A layer cake can be simultaneously comforting and sophisticated. But for some folks, making and frosting a layer cake can be a daunting task.
Here's the easy way to frost a cake, from setting the layers and applying the crumb coat, to the finishing frosting and decorating.
Before You Start
But first, before you get started, make sure a few things are set and ready. Follow these three tips to ensure you give yourself the best possible chance to make a great-looking frosted layer cake!
1. Make sure the cake layers are completely cool and at room temperature.
Frosting a just-baked, still-warm cake layer is a recipe for disaster! Let the cakes cool in their pan for 20 to 30 minutes, then unmold them onto a wire rack and let them cool to room temperature, about 2 to 3 hours depending on the ambient temperature of your kitchen.
I like to chill the cake for an hour in the fridge, which helps firm up the cake crumb as well, but this isn’t absolutely necessary. It’s just helpful and makes frosting a little bit easier.
2. Slice off the cake domes.
If the cake layers developed a domed top during baking, take the time to level the layers by slicing the top dome off the cake. Again, slicing off a domed cake layer is easier to do if the cake has been chilled in the fridge, but it’s not always necessary.
Save the extra cake scraps as a treat for yourself or repurpose it for another use.
3. Bring your frosting to room temperature.
If you made your frosting ahead of time and stored it in the fridge or freezer, make sure it’s at room temperature as well. Cold frosting is difficult to work with and doesn’t spread easily.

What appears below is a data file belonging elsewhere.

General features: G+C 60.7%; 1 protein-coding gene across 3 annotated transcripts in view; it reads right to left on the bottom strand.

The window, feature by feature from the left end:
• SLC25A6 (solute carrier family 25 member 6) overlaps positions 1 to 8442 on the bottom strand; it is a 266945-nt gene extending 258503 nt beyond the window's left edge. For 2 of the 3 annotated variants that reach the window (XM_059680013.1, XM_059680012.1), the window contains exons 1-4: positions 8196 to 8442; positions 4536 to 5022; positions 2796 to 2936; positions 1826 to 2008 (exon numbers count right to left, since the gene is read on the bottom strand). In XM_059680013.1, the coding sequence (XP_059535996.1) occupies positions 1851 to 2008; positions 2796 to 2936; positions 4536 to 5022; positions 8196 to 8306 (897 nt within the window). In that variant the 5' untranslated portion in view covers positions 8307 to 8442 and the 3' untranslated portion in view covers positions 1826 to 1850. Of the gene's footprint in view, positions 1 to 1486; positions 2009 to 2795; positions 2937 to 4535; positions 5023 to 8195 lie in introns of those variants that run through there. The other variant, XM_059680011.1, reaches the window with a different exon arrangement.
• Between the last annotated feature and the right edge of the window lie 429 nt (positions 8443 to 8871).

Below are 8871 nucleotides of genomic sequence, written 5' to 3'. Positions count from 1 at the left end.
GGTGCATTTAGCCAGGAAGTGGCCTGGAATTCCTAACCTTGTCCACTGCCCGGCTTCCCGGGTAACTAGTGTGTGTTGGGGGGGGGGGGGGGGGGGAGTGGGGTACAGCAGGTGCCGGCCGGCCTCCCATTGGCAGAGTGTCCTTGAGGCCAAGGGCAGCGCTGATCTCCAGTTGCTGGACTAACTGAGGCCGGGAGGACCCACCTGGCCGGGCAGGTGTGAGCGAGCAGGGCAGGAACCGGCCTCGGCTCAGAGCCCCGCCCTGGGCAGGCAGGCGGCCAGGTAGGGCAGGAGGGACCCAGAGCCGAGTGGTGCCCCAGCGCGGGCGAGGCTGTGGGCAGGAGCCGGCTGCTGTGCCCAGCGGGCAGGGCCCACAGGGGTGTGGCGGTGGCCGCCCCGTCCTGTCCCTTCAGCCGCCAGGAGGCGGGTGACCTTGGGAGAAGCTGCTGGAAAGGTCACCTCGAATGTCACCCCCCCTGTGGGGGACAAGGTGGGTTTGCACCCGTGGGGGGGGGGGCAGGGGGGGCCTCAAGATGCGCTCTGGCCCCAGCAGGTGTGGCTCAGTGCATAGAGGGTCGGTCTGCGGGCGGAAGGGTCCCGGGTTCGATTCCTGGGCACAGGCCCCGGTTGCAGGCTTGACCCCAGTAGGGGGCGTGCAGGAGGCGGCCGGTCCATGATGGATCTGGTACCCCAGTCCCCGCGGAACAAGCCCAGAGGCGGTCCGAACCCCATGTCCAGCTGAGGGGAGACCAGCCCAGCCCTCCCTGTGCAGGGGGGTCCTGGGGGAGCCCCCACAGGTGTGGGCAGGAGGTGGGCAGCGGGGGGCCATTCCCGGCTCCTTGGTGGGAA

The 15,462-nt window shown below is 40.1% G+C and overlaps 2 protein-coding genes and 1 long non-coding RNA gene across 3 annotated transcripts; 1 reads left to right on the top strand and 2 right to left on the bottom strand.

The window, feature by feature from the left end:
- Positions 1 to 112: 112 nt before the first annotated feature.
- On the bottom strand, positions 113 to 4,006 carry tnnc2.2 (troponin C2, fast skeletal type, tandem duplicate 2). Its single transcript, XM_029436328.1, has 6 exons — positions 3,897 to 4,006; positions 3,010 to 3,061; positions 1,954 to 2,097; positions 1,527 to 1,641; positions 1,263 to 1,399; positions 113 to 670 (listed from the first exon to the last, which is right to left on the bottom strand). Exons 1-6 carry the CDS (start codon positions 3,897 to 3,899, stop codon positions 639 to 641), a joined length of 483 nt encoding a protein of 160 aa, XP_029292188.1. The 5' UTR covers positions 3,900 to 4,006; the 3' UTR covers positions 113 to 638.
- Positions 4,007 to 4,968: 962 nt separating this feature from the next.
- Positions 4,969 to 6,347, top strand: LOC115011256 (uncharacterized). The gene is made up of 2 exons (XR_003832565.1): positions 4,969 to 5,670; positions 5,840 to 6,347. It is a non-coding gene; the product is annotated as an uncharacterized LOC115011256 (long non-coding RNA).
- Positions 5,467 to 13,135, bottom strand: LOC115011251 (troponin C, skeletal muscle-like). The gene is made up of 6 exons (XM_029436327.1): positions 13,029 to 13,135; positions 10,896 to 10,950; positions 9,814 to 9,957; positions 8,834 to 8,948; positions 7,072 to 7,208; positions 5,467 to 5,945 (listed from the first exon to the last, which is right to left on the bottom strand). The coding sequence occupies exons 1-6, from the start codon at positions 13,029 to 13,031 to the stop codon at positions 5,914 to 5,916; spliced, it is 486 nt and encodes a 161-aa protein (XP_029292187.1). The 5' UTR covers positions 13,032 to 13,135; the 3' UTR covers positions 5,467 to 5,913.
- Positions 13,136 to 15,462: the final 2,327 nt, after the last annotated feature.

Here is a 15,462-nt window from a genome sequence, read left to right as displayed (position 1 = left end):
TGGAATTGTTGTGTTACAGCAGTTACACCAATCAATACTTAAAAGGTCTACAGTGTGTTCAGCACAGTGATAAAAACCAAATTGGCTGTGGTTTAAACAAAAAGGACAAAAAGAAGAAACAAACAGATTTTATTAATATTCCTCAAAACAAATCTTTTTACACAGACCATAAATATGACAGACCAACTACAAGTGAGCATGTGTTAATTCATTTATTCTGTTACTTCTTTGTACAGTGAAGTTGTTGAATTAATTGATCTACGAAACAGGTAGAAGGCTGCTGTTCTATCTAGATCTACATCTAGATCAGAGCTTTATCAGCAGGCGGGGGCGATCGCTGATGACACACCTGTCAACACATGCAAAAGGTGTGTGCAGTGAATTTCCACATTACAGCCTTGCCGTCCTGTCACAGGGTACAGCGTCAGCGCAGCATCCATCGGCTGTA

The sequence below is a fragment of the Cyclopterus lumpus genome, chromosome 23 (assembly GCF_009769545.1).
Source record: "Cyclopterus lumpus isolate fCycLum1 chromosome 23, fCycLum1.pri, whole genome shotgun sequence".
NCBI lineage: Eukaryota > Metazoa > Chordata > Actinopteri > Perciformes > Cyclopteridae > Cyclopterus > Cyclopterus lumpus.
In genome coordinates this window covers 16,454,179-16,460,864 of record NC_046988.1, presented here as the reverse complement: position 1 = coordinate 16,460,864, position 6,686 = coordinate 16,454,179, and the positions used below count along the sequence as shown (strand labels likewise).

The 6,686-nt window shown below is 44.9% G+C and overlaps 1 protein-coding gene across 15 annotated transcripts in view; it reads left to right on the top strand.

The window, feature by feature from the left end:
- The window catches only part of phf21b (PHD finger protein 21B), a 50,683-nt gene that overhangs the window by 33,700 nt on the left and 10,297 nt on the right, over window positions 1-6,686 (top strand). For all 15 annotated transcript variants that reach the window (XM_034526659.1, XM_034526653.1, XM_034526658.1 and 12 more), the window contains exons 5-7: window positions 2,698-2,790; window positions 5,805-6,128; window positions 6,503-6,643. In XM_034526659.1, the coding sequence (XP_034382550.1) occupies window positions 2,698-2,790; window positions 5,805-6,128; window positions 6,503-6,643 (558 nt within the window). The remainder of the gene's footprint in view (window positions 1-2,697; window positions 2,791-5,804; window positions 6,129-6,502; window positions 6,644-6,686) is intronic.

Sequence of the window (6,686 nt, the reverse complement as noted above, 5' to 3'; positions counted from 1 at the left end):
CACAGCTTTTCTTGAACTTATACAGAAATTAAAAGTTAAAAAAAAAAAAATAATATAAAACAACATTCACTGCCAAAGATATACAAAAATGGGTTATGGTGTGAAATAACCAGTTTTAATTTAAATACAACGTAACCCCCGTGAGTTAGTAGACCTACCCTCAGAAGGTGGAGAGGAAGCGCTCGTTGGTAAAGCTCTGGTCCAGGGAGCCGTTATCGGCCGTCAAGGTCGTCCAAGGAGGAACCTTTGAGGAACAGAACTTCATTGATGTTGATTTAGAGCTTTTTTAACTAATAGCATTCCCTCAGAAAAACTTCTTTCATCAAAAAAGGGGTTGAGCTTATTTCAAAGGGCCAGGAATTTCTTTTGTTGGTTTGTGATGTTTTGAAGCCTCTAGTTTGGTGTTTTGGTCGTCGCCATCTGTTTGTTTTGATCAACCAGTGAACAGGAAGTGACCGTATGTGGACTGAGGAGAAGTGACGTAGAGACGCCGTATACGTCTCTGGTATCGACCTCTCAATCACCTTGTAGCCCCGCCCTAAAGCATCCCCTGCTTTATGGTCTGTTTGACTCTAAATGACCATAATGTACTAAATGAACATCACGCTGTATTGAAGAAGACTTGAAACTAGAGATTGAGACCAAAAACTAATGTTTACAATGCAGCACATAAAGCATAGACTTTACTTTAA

Once the frosting is brought to room temperature, use a mixer on the frosting for 20 to 30 seconds to make sure the temperature and consistency of the frosting is even and to fluff it up again. Stored frosting in the refrigerator or freezer is denser than recently made frosting
What You’ll Need
You don’t need any special tools to frost a cake, but there is some specialty kitchen equipment that will make frosting a cake much easier.
- Stand mixer: It’s not necessary, but if you bake a lot, a stand mixer will make your life significantly easier. The motor of a stand mixer is more powerful than a hand mixer, so butter gets properly creamed with the sugar with minimal effort, which is important for evenly baked cake layers. A stand mixer also enables you to mix and prep the fluffiest, lightest frostings possible in the shortest amount of time.
- Parchment paper: Parchment paper ensures the cake layers won’t stick to the inside of the cake pan. I like to use scraps of the parchment paper to place under the cake as I frost it to help keep the cake plate clean and frosting-free.
- Offset spatula: You can get away with a standard butter knife but an offset spatula is one of my favorite cheap tools in the kitchen. (I wrote all about it here.) The spatula spreads cake batter evenly in the pan, and it makes frosting the cake easier on your wrists too, as you don’t have to twist and contort the wrist as much.